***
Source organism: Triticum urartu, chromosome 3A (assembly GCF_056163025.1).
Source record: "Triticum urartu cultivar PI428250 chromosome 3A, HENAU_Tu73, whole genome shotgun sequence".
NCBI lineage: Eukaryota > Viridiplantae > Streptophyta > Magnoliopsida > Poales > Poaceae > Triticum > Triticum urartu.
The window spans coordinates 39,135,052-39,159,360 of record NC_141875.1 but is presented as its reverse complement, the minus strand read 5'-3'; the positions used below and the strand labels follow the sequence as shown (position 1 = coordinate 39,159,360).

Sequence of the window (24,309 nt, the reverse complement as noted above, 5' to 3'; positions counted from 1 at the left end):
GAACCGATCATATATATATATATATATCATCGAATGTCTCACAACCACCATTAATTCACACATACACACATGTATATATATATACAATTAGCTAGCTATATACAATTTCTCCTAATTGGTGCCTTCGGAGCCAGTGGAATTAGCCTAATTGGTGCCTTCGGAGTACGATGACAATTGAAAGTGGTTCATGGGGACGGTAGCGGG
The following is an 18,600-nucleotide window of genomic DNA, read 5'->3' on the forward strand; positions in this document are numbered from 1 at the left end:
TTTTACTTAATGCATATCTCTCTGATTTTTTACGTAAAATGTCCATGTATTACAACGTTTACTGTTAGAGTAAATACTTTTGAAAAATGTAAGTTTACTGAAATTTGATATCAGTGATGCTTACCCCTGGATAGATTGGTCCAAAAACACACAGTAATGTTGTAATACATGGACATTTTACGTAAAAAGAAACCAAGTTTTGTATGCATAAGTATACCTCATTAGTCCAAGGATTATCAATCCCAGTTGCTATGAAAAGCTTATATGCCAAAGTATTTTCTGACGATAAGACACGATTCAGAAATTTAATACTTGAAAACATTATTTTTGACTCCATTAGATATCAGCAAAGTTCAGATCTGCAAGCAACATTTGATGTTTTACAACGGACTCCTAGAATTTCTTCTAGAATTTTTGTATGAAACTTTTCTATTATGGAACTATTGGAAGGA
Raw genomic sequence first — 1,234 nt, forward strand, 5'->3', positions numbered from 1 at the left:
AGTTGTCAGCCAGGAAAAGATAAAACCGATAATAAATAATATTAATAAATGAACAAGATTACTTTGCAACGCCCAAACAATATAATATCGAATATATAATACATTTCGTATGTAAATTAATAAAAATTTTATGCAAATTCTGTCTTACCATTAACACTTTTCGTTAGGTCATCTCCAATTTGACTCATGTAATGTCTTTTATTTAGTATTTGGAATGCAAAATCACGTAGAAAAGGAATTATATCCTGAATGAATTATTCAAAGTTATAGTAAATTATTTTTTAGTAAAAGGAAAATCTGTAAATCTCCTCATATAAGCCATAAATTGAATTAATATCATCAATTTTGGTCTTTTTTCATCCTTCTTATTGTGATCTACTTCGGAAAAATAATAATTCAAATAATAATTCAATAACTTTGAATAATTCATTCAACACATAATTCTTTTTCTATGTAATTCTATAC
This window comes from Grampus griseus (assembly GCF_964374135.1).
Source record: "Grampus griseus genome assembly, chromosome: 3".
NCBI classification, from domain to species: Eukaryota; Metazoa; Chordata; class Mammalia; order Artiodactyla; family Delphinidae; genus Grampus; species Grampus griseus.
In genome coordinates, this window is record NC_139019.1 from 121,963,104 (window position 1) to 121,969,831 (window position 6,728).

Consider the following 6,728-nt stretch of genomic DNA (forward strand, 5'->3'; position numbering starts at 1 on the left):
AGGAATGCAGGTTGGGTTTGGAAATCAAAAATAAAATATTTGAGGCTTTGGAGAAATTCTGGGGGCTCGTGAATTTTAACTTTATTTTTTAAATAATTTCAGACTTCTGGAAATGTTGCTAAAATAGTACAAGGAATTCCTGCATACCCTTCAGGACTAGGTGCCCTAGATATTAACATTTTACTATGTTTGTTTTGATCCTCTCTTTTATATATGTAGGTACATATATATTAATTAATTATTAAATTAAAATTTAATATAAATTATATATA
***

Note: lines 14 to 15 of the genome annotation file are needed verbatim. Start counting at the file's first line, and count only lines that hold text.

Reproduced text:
In genome coordinates, this window is record NC_139019.1 from 121,963,104 (window position 1) to 121,969,831 (window position 6,728).

Consider the following 6,728-nt stretch of genomic DNA (forward strand, 5'->3'; position numbering starts at 1 on the left):